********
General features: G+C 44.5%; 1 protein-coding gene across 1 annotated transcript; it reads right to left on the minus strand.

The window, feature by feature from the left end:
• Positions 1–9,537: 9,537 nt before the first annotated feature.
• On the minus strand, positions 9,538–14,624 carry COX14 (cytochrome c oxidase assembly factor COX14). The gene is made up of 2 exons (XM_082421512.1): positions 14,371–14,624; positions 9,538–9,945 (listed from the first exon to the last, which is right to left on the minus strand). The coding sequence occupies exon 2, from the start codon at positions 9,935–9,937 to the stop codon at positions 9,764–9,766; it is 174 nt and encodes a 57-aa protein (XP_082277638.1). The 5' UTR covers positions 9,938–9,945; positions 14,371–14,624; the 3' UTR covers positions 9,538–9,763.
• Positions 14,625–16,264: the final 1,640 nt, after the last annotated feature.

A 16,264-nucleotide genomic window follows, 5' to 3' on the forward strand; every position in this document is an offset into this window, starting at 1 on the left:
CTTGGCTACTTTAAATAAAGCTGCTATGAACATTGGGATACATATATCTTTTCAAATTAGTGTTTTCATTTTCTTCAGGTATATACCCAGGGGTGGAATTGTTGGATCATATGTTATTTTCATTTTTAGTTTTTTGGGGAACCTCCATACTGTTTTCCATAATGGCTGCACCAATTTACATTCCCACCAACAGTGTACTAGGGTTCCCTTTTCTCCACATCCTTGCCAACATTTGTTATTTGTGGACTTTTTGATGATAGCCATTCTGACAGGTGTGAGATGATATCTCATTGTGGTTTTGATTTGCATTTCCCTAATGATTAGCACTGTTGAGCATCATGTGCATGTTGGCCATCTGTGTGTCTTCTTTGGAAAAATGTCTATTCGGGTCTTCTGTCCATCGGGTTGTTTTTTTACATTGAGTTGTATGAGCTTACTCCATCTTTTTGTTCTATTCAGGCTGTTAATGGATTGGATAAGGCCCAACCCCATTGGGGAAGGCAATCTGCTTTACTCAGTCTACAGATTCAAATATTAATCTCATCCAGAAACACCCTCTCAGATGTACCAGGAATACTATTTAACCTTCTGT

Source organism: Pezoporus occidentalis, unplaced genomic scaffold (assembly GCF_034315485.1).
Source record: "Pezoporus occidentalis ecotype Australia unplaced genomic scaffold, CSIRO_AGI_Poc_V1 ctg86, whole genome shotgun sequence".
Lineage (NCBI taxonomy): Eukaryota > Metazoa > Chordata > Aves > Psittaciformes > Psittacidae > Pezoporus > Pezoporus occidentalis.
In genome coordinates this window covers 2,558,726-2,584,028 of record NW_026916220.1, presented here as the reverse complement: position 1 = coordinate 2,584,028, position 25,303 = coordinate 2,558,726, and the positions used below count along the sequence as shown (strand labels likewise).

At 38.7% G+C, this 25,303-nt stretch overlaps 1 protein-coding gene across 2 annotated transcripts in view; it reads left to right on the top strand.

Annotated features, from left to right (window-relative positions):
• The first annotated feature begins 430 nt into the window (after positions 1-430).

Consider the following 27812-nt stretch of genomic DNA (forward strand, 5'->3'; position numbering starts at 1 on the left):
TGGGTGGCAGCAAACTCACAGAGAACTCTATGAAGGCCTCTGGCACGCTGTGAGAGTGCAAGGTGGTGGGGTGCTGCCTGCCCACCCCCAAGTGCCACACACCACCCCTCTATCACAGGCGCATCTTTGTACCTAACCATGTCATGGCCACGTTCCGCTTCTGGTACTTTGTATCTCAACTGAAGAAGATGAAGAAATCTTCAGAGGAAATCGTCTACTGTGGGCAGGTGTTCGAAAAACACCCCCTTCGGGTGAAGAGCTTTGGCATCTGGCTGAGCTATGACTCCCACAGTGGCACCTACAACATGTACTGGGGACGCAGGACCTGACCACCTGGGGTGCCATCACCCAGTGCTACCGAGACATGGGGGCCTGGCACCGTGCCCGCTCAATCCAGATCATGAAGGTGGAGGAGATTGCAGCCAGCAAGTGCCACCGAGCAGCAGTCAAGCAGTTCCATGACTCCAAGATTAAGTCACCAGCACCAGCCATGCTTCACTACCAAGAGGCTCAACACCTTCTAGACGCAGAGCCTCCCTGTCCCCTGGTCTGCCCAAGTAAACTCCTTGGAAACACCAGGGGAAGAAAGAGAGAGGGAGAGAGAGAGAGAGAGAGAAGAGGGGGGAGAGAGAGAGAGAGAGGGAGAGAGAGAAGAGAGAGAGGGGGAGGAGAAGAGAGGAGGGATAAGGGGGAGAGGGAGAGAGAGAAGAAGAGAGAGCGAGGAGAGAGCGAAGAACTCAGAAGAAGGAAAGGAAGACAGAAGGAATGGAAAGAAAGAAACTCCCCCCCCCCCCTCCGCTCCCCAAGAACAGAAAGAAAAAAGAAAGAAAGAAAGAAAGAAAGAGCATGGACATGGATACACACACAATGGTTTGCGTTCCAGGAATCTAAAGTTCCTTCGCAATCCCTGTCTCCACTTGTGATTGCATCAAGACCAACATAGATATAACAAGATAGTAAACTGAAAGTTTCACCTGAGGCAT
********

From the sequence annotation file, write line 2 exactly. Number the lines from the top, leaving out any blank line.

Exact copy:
The window, feature by feature from the left end: